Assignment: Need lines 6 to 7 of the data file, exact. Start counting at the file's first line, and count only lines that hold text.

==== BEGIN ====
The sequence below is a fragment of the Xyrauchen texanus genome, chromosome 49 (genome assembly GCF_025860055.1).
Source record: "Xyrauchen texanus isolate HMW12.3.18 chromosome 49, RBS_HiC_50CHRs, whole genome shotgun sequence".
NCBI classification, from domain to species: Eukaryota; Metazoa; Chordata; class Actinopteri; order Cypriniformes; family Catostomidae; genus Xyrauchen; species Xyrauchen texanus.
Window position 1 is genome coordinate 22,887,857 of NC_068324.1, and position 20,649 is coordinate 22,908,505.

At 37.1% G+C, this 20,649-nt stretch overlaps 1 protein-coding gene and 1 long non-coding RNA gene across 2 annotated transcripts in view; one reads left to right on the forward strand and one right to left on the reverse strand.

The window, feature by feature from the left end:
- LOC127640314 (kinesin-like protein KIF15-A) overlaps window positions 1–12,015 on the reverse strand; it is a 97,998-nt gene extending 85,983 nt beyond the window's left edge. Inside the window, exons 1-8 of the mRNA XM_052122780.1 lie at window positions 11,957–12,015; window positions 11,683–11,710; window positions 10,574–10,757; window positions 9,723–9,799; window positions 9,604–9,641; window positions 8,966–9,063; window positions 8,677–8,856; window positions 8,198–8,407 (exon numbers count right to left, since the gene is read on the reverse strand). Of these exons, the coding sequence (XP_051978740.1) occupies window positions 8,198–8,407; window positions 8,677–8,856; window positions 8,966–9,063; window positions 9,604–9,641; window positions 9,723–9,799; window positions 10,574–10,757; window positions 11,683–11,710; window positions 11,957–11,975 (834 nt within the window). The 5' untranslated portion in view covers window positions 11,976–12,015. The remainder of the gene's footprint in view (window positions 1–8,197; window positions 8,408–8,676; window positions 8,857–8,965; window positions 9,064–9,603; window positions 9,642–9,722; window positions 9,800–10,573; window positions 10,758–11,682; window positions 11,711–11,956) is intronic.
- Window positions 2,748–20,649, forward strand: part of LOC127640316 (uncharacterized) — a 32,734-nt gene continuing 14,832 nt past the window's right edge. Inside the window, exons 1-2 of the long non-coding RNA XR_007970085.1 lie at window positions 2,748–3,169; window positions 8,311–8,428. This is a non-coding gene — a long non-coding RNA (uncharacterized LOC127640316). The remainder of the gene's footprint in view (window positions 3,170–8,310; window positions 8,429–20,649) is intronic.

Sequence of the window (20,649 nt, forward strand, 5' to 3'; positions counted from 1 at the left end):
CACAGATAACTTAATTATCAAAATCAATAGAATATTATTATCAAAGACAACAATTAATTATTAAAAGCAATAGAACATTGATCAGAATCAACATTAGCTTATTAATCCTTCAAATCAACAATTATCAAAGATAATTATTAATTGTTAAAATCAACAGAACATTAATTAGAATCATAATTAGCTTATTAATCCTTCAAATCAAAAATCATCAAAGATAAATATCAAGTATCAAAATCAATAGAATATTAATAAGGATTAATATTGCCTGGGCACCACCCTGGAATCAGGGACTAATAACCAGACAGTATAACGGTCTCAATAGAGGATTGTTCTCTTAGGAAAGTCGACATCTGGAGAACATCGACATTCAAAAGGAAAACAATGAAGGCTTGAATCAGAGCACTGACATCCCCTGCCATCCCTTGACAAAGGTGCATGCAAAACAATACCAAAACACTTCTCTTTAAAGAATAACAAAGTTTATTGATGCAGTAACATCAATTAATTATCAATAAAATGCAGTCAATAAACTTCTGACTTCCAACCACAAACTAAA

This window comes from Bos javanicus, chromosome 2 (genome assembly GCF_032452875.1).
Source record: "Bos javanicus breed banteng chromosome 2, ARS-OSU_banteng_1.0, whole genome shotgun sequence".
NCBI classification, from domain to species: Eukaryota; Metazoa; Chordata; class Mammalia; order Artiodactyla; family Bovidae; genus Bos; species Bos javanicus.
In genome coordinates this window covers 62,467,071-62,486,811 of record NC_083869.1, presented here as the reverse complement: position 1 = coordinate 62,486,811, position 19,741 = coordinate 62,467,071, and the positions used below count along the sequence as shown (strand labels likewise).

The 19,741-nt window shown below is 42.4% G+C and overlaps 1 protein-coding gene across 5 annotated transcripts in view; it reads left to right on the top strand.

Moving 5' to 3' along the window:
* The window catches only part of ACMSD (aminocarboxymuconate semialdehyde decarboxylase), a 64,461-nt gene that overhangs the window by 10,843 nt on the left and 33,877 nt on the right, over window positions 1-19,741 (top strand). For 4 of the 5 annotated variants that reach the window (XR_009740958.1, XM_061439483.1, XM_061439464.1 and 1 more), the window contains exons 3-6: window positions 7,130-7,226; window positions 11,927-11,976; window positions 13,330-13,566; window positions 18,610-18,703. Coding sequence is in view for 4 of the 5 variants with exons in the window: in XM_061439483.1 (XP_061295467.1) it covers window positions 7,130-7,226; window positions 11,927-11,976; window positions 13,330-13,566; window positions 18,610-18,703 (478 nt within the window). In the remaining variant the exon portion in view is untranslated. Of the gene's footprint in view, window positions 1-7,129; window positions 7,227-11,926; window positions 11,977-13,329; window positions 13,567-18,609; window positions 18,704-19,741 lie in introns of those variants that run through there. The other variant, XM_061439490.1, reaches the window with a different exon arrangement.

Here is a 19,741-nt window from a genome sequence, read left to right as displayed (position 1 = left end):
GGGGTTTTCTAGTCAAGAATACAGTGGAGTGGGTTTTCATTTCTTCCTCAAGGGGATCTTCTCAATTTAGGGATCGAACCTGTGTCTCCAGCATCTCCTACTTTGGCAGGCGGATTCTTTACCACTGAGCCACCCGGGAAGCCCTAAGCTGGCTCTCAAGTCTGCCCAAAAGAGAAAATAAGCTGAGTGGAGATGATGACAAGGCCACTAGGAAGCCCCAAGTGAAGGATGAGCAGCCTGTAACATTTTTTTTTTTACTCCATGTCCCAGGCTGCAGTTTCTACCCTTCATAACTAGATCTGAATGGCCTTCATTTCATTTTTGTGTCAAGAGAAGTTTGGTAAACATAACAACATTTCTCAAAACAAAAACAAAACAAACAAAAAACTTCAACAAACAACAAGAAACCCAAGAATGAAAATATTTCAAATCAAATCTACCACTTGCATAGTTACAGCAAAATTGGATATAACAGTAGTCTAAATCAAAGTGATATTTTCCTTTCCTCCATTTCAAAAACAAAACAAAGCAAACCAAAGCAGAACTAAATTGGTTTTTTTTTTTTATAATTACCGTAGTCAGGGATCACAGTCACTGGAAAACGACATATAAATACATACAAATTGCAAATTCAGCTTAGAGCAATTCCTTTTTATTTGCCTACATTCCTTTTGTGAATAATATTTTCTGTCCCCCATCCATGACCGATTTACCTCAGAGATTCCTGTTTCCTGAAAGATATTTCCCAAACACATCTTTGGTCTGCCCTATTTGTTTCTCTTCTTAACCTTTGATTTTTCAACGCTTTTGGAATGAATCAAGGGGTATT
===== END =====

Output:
The window, feature by feature from the left end:
- LOC127640314 (kinesin-like protein KIF15-A) overlaps window positions 1–12,015 on the reverse strand; it is a 97,998-nt gene extending 85,983 nt beyond the window's left edge. Inside the window, exons 1-8 of the mRNA XM_052122780.1 lie at window positions 11,957–12,015; window positions 11,683–11,710; window positions 10,574–10,757; window positions 9,723–9,799; window positions 9,604–9,641; window positions 8,966–9,063; window positions 8,677–8,856; window positions 8,198–8,407 (exon numbers count right to left, since the gene is read on the reverse strand). Of these exons, the coding sequence (XP_051978740.1) occupies window positions 8,198–8,407; window positions 8,677–8,856; window positions 8,966–9,063; window positions 9,604–9,641; window positions 9,723–9,799; window positions 10,574–10,757; window positions 11,683–11,710; window positions 11,957–11,975 (834 nt within the window). The 5' untranslated portion in view covers window positions 11,976–12,015. The remainder of the gene's footprint in view (window positions 1–8,197; window positions 8,408–8,676; window positions 8,857–8,965; window positions 9,064–9,603; window positions 9,642–9,722; window positions 9,800–10,573; window positions 10,758–11,682; window positions 11,711–11,956) is intronic.